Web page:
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Don't Bother Me, I Can't Cope

Drummond Crenshaw in the Black Rep production of "Don't Bother Me, I Can't Cope." Photo by Phillip Hamer

Some shows transcend their time to succeed in becoming timeless, even as history continues its inexorable march. And that renders such shows well worth revival.

That’s certainly the case with “Don’t Bother Me, I Can’t Cope,” the gloriously entertaining musical revue that runs through Sept. 22 in a Black Rep production. It’s as songful a show as one could wish for, boasting terrific numbers performed by a first-rate ensemble including singer and St. Louis favorite Denise Thimes.

Directed by Ron Himes, the show is an exhilarating celebration of African American culture — and no less relevant today than when it had its Broadway debut in 1972. With music and lyrics by Micki Grant and conceived by Vinnette Carroll, “Don’t Bother Me” ranges from gospel and jazz to rock ‘n’ soul. And the choreography of Kirven Douthit-Boyd is thoroughly in sync with the spirited proceedings.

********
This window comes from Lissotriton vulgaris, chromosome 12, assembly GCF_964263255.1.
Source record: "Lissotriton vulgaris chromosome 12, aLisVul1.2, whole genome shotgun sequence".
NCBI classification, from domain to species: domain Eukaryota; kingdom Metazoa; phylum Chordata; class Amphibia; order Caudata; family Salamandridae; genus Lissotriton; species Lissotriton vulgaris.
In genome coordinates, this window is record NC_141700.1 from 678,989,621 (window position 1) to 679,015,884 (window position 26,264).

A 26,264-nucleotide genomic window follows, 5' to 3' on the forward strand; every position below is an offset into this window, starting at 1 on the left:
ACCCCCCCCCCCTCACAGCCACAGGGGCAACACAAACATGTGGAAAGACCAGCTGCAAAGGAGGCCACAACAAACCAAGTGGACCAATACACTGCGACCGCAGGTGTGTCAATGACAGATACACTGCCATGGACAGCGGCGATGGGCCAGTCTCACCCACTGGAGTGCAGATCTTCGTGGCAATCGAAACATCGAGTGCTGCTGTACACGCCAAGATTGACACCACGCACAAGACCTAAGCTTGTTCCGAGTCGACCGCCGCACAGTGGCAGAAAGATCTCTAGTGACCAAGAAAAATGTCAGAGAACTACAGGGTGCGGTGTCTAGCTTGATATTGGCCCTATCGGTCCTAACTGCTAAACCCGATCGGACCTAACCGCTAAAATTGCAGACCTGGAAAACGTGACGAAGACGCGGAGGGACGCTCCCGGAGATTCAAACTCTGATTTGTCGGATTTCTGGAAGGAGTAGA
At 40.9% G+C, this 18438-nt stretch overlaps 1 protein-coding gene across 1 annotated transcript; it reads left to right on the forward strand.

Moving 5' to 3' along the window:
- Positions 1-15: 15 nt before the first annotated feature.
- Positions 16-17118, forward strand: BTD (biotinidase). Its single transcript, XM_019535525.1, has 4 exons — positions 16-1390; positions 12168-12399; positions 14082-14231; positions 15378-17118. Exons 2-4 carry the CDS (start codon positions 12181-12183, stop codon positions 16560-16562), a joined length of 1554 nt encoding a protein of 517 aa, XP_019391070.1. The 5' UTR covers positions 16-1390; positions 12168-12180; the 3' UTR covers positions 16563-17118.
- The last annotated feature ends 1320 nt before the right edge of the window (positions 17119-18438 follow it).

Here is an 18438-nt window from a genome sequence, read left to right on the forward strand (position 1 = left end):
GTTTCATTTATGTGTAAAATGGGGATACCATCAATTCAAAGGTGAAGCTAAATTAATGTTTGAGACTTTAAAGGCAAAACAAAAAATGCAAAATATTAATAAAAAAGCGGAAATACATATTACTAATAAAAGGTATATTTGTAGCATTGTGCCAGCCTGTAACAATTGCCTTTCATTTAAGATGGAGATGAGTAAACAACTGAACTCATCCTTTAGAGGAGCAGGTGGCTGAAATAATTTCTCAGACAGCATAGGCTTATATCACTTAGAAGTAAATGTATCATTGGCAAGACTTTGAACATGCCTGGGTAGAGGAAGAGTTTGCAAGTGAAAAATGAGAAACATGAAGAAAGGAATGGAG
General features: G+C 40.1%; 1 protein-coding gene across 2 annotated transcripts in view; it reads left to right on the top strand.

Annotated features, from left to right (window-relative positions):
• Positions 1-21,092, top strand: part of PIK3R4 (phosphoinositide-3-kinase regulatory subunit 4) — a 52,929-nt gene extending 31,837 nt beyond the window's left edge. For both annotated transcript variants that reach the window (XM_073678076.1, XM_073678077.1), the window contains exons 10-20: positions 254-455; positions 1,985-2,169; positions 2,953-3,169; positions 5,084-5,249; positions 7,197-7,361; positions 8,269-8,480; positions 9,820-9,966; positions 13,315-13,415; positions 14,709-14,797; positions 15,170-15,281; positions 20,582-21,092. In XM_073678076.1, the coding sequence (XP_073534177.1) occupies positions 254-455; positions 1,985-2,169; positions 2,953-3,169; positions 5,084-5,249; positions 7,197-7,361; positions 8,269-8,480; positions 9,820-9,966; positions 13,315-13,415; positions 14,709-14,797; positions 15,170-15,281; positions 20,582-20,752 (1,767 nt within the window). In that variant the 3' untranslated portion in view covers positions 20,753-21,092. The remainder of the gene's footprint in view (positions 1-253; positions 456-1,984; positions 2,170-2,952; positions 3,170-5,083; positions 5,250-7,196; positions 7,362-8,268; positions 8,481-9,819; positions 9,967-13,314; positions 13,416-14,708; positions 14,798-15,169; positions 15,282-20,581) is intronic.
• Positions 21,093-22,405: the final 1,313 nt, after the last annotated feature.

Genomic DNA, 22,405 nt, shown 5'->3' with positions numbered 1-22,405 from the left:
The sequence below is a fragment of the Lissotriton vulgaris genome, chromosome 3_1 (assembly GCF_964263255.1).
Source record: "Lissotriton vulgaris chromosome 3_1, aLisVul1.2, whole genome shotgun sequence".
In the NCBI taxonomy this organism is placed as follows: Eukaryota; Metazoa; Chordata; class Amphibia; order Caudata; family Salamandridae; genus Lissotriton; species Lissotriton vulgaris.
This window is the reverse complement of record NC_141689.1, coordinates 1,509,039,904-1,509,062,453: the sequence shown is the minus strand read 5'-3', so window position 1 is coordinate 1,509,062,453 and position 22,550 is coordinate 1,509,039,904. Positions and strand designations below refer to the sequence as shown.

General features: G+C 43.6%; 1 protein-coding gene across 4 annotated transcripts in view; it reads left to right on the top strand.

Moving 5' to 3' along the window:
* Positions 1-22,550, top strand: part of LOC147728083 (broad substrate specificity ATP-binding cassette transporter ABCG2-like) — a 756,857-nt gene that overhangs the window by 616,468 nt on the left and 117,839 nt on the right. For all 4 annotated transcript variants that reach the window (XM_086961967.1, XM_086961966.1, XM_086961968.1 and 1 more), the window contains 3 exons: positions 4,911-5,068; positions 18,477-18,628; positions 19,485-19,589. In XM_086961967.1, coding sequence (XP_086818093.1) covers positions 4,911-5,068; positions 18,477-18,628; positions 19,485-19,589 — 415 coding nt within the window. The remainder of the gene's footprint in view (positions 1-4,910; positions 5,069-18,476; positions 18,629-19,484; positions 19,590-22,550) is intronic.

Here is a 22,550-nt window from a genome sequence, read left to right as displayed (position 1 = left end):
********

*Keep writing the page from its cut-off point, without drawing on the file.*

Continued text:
Don't Bother Me, I Can't Cope

From left: Denise Thimes, Antonio Douthit-Boyd and Drummond Crenshaw in the Black Rep production of "Don't Bother Me, I Can't Cope." Photo by Phillip Hamer

The songs address the black experience with a blend of showbiz panache and social critique. The title tune — a litany of aggravations linked to racial injustice and insensitivity — is the standout. But a close runner-up is “All I Need,” seemingly directed mostly at white theatergoers and calling for “less fatback, more greenback and you off my back.”

Also of particular note are “Billie Holiday Blues,” a tribute to the legendary jazz singer featuring Sieglinda Fox, and a song called “Ghetto Life” that wouldn’t have been out of place in a black film of the 1970s.

Himes keeps things moving with fire and finesse, eliciting spot-on performances. The show also benefits mightily from a live band including musical director and keyboardist Charles Creath, bassist William “Rainey” Rainer, guitarist Dennis Brock and drummer Benard Long Jr.

“Don’t Bother Me, I Can’t Cope” proves that it’s possible to be uplifting while acknowledging the turbulence of the times. It’s an auspicious beginning to the Black Rep’s 43rd season — and a must-see.